The current medical guidelines are that:
- if you are pregnant or planning a pregnancy, the safest approach is not to drink alcohol at all to keep risks to your baby to a minimum
- drinking in pregnancy can lead to long-term harm to the baby, and the more you drink the greater the risk
If you are trying to get pregnant, you need to be aware that drinking alcohol can reduce your fertility and ability to conceive. Drinking too much, especially getting drunk, can lead to a miscarriage in the early stages of pregnancy.
To keep the risks to an absolute minimum, the safest approach is not to drink at all.
When a pregnant woman drinks alcohol, the alcohol passes through the placenta and can affect the baby’s development. This happens throughout the pregnancy, not just in the first few weeks.
Drinking too much can lead to:
- premature birth
- low birth weight
- impacting on the physical and mental development of the child, a condition known as Foetal Alcohol Syndrome (FAS)
Women are therefore strongly advised to not drink alcohol at all at any stage during pregnancy because there may be an increased risk of miscarriage. The current advice is to avoid alcohol completely.
Alcohol and breastfeeding
Alcohol passes to the baby in small amounts in breast milk. The milk will smell different to the baby and may affect their feeding, sleeping or digestion. The best advice is to avoid drinking shortly before a baby’s feed.
Whether you’re breastfeeding or not, the recommended benchmark is to consume no more than 14 units of alcohol per week, spread evenly over three days or more because if you have one or two heavy drinking sessions, you increase your health risks.
Foetal Alcohol Syndrome
Children born with FAS can have growth problems, facial defects and lifelong learning and behaviour problems.
Foetal Alcohol Spectrum Disorder (FASD) describes the range of less obvious effects that can be mild to severe and relate to one or more of the following symptoms of FASD;
- low birth size
- problems eating and sleeping
- problems seeing and hearing
- difficulty following directions and learning to do simple things
- trouble paying attention and learning in school
- trouble getting along with others and controlling their behaviour
Children with FASD may need medical care all their lives or may need special educational support.
FAS and FASD are completely preventable by not drinking alcohol during pregnancy.
Advice from your doctor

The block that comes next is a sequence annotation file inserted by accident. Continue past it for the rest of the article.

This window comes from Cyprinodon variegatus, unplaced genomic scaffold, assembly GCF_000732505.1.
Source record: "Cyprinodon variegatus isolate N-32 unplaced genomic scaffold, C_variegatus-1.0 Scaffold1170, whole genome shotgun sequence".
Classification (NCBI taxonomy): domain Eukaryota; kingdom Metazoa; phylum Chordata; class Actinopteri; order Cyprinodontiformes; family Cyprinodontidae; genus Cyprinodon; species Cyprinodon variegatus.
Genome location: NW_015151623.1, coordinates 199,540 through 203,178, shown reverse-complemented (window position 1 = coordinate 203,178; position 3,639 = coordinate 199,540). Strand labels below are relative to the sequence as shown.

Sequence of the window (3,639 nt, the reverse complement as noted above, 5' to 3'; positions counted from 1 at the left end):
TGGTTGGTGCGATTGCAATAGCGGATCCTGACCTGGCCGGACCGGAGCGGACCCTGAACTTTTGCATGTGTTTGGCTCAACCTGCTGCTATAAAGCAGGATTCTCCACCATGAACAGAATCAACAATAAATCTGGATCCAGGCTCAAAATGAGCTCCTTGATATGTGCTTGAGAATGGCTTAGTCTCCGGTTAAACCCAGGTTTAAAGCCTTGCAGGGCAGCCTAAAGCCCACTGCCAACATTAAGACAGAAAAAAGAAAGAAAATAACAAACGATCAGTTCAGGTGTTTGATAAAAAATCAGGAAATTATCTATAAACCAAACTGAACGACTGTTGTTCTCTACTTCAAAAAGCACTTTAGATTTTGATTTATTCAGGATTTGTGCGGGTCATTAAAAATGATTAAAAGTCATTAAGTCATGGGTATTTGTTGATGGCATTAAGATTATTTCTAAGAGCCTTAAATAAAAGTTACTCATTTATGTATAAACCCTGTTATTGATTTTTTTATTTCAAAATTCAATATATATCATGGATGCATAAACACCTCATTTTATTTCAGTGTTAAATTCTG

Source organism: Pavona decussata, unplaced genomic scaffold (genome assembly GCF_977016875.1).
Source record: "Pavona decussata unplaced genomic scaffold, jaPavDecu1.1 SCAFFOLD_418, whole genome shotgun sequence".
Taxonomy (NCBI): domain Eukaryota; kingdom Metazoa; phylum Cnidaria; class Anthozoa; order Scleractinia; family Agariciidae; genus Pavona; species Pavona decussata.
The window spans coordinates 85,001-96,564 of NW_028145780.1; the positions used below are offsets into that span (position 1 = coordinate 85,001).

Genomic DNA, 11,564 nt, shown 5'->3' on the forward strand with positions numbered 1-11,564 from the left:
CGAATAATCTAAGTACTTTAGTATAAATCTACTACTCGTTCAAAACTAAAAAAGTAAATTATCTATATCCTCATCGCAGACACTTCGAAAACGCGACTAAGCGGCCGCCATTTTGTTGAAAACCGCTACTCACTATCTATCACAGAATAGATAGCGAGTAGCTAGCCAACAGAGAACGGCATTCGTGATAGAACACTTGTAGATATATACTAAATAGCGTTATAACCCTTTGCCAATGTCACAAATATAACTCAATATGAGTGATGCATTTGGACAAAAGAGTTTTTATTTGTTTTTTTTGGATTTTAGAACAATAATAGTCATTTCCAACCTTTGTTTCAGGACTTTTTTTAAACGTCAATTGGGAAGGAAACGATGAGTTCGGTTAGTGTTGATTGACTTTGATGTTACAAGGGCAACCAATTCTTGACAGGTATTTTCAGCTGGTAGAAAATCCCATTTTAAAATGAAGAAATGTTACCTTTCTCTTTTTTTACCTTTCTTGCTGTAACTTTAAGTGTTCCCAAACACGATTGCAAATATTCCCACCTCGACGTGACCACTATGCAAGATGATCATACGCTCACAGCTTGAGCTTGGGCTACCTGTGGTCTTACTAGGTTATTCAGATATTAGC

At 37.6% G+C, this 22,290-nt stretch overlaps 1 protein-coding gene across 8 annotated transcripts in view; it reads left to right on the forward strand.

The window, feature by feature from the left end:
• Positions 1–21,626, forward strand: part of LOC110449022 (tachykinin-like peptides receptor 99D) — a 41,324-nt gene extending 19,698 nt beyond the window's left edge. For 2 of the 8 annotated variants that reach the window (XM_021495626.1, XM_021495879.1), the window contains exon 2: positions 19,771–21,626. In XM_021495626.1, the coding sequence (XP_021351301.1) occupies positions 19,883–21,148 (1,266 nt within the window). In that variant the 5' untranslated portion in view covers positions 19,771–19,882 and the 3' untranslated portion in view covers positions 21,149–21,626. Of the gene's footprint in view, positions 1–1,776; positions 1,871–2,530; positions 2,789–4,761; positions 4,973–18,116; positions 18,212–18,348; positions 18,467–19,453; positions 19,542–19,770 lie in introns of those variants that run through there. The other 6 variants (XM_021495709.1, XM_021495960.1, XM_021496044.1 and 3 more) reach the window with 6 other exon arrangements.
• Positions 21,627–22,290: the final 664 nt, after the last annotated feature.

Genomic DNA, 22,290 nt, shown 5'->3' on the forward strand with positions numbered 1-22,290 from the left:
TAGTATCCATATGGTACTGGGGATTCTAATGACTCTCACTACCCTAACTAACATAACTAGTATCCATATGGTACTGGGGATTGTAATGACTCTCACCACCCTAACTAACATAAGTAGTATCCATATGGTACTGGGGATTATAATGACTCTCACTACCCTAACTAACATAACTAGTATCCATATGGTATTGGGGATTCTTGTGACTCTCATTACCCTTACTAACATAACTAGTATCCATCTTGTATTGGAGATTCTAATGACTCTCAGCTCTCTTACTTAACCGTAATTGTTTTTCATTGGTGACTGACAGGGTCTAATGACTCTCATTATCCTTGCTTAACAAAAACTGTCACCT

Your doctor can help you to get advice and a referral to services for help with an alcohol or drug addiction problem.
Smoking while pregnant not only damages your own health, but can also harm your baby.
It has been linked to a variety of health problems, including:
- premature birth
- low birth weight
- miscarriage and cot death
- breathing problems and wheezing in the first six months of life
Every year, more than 17,000 children under the age of five are admitted to hospital because of the effects of secondhand smoke. If you stop smoking, you will reduce the risk of harm to yourself and your baby.
If you are struggling to quit smoking, having a cigarette after feeding, rather than before, will help reduce your baby’s exposure to nicotine. Only giving up cigarettes altogether, however, will completely protect them.
Giving up smoking
If you’re trying to give up smoking, also encourage those around you to do the same. Second hand smoke contains tar and toxic chemicals that are harmful to you and your baby’s health.
Only you can decide to quit, but you can get help and support to stay a non-smoker.
Illegal drugs like cannabis, ecstasy, cocaine and heroin can harm your baby. If you use any of these drugs, it is important to talk to your doctor or midwife so they can provide you with advice and support to help you stop.
They can also refer you for additional support. Some dependent drug users will need treatment to stabilise or come off drugs to keep the baby safe.
Pills, medicines and other drugs
As well as illegal drugs, some medicines, including some common painkillers, can harm your baby’s health. This can include medication to treat long-term conditions such as asthma, thyroid disease, diabetes and epilepsy.
To be safe, you should:
- keep taking your medication until you check with your doctor
- always check with your doctor, midwife or pharmacist before taking any new medication
- make sure your doctor, dentist or other health professional know you are pregnant before they prescribe you any medication or give any treatment
- talk to your doctor if you take regular medication, ideally before trying for a baby or as soon as you know you are pregnant
- use as few over the counter medicines as possible
Medicines and treatments that are usually safe include paracetamol, most antibiotics, dental treatments (including local anaesthetics) some immunisations (including tetanus and flu) and nicotine replacement therapy.
You should still check with your GP, pharmacist or midwife, however, if you are using any of these.